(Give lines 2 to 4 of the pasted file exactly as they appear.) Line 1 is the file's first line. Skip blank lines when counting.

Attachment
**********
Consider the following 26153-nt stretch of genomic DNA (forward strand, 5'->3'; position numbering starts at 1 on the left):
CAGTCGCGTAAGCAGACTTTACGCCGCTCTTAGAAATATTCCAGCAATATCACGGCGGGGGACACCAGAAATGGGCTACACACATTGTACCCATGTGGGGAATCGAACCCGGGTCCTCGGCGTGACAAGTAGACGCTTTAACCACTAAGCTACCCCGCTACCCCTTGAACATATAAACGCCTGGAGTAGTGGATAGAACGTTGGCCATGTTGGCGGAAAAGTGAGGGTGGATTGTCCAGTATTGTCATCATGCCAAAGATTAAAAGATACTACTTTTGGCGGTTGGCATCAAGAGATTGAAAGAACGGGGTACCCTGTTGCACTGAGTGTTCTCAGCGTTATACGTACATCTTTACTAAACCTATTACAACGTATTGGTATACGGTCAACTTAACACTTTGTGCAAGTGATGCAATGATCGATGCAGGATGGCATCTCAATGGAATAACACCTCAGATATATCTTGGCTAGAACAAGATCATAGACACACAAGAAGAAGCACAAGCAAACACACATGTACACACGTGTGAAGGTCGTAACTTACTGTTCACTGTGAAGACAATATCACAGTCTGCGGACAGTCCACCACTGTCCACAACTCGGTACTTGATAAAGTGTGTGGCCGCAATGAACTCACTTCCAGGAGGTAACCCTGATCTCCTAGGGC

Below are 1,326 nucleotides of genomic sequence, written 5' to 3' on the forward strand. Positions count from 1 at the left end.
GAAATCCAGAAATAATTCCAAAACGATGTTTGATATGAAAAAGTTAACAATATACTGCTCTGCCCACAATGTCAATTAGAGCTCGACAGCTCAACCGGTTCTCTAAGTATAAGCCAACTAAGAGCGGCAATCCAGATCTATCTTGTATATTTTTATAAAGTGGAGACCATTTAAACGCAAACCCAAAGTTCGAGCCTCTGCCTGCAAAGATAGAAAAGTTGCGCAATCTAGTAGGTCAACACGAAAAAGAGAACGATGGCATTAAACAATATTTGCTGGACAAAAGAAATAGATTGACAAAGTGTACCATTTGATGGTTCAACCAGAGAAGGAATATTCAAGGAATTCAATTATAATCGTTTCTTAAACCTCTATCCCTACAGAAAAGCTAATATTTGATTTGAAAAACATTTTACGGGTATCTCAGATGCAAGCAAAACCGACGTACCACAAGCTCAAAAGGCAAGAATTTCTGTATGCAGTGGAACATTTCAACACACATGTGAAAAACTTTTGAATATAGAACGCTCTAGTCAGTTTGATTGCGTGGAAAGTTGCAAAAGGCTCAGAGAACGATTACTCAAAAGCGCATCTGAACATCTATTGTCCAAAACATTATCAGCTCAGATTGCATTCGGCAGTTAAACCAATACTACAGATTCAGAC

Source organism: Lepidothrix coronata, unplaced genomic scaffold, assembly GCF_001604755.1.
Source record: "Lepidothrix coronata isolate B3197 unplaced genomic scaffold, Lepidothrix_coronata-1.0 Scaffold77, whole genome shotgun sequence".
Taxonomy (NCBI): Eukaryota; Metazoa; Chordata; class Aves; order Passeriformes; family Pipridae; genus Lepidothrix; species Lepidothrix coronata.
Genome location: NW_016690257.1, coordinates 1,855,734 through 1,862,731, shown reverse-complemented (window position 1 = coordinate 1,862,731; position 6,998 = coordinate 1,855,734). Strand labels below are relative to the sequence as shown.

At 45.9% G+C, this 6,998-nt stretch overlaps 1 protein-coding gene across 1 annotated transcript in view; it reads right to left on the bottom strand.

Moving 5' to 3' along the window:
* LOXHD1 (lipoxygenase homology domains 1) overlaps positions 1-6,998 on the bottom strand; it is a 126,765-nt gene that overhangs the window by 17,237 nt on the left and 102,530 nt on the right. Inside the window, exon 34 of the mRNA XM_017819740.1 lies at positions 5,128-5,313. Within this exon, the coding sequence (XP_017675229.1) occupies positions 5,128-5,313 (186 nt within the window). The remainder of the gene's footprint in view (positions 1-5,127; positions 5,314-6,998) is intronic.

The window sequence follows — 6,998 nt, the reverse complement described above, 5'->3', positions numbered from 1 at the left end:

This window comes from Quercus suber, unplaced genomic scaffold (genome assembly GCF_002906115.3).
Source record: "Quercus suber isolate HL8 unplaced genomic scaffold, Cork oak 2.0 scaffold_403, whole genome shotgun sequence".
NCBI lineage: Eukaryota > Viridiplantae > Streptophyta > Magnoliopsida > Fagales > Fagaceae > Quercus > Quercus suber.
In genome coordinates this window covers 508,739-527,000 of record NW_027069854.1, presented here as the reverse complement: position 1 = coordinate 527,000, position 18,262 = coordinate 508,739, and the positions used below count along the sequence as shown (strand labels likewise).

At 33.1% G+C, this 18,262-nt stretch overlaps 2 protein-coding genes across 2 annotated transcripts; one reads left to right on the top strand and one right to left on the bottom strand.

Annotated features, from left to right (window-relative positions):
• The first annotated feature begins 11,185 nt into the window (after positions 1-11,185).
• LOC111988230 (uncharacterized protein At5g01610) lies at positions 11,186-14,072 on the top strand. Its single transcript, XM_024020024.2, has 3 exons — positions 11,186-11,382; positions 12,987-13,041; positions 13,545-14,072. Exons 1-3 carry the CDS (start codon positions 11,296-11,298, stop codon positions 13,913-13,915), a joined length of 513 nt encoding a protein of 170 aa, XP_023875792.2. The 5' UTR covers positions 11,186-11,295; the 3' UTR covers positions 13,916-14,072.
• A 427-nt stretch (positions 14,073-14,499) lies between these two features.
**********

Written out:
CAGTCGCGTAAGCAGACTTTACGCCGCTCTTAGAAATATTCCAGCAATATCACGGCGGGGGACACCAGAAATGGGCTACACACATTGTACCCATGTGGGGAATCGAACCCGGGTCCTCGGCGTGACAAGTAGACGCTTTAACCACTAAGCTACCCCGCTACCCCTTGAACATATAAACGCCTGGAGTAGTGGATAGAACGTTGGCCATGTTGGCGGAAAAGTGAGGGTGGATTGTCCAGTATTGTCATCATGCCAAAGATTAAAAGATACTACTTTTGGCGGTTGGCATCAAGAGATTGAAAGAACGGGGTACCCTGTTGCACTGAGTGTTCTCAGCGTTATACGTACATCTTTACTAAACCTATTACAACGTATTGGTATACGGTCAACTTAACACTTTGTGCAAGTGATGCAATGATCGATGCAGGATGGCATCTCAATGGAATAACACCTCAGATATATCTTGGCTAGAACAAGATCATAGACACACAAGAAGAAGCACAAGCAAACACACATGTACACACGTGTGAAGGTCGTAACTTACTGTTCACTGTGAAGACAATATCACAGTCTGCGGACAGTCCACCACTGTCCACAACTCGGTACTTGATAAAGTGTGTGGCCGCAATGAACTCACTTCCAGGAGGTAACCCTGATCTCCTAGGGC

Below are 1,326 nucleotides of genomic sequence, written 5' to 3' on the forward strand. Positions count from 1 at the left end.
GAAATCCAGAAATAATTCCAAAACGATGTTTGATATGAAAAAGTTAACAATATACTGCTCTGCCCACAATGTCAATTAGAGCTCGACAGCTCAACCGGTTCTCTAAGTATAAGCCAACTAAGAGCGGCAATCCAGATCTATCTTGTATATTTTTATAAAGTGGAGACCATTTAAACGCAAACCCAAAGTTCGAGCCTCTGCCTGCAAAGATAGAAAAGTTGCGCAATCTAGTAGGTCAACACGAAAAAGAGAACGATGGCATTAAACAATATTTGCTGGACAAAAGAAATAGATTGACAAAGTGTACCATTTGATGGTTCAACCAGAGAAGGAATATTCAAGGAATTCAATTATAATCGTTTCTTAAACCTCTATCCCTACAGAAAAGCTAATATTTGATTTGAAAAACATTTTACGGGTATCTCAGATGCAAGCAAAACCGACGTACCACAAGCTCAAAAGGCAAGAATTTCTGTATGCAGTGGAACATTTCAACACACATGTGAAAAACTTTTGAATATAGAACGCTCTAGTCAGTTTGATTGCGTGGAAAGTTGCAAAAGGCTCAGAGAACGATTACTCAAAAGCGCATCTGAACATCTATTGTCCAAAACATTATCAGCTCAGATTGCATTCGGCAGTTAAACCAATACTACAGATTCAGAC